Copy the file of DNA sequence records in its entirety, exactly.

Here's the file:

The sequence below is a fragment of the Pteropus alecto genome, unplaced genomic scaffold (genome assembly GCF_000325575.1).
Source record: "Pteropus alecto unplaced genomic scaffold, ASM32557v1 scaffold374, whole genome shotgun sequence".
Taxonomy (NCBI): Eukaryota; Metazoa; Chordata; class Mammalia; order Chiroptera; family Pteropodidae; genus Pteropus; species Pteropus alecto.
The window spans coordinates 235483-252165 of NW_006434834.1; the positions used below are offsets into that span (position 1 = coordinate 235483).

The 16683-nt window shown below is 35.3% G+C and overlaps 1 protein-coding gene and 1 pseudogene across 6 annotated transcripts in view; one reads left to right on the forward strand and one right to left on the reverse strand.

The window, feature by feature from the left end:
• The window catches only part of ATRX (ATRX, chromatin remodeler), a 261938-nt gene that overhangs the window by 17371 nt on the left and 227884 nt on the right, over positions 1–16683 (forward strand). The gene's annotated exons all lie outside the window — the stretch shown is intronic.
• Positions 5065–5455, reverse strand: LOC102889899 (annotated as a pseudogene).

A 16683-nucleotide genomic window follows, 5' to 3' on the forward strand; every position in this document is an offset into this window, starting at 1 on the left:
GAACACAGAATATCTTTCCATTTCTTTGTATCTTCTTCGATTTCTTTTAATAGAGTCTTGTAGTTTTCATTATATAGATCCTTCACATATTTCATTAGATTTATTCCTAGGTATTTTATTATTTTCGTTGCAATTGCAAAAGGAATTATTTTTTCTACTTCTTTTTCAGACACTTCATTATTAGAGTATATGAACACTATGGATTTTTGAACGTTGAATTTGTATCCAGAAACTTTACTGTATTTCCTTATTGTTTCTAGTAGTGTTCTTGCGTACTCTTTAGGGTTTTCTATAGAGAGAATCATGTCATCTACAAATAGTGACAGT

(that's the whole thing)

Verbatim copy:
The sequence below is a fragment of the Pteropus alecto genome, unplaced genomic scaffold (genome assembly GCF_000325575.1).
Source record: "Pteropus alecto unplaced genomic scaffold, ASM32557v1 scaffold374, whole genome shotgun sequence".
Taxonomy (NCBI): Eukaryota; Metazoa; Chordata; class Mammalia; order Chiroptera; family Pteropodidae; genus Pteropus; species Pteropus alecto.
The window spans coordinates 235483-252165 of NW_006434834.1; the positions used below are offsets into that span (position 1 = coordinate 235483).

The 16683-nt window shown below is 35.3% G+C and overlaps 1 protein-coding gene and 1 pseudogene across 6 annotated transcripts in view; one reads left to right on the forward strand and one right to left on the reverse strand.

The window, feature by feature from the left end:
• The window catches only part of ATRX (ATRX, chromatin remodeler), a 261938-nt gene that overhangs the window by 17371 nt on the left and 227884 nt on the right, over positions 1–16683 (forward strand). The gene's annotated exons all lie outside the window — the stretch shown is intronic.
• Positions 5065–5455, reverse strand: LOC102889899 (annotated as a pseudogene).

A 16683-nucleotide genomic window follows, 5' to 3' on the forward strand; every position in this document is an offset into this window, starting at 1 on the left:
GAACACAGAATATCTTTCCATTTCTTTGTATCTTCTTCGATTTCTTTTAATAGAGTCTTGTAGTTTTCATTATATAGATCCTTCACATATTTCATTAGATTTATTCCTAGGTATTTTATTATTTTCGTTGCAATTGCAAAAGGAATTATTTTTTCTACTTCTTTTTCAGACACTTCATTATTAGAGTATATGAACACTATGGATTTTTGAACGTTGAATTTGTATCCAGAAACTTTACTGTATTTCCTTATTGTTTCTAGTAGTGTTCTTGCGTACTCTTTAGGGTTTTCTATAGAGAGAATCATGTCATCTACAAATAGTGACAGT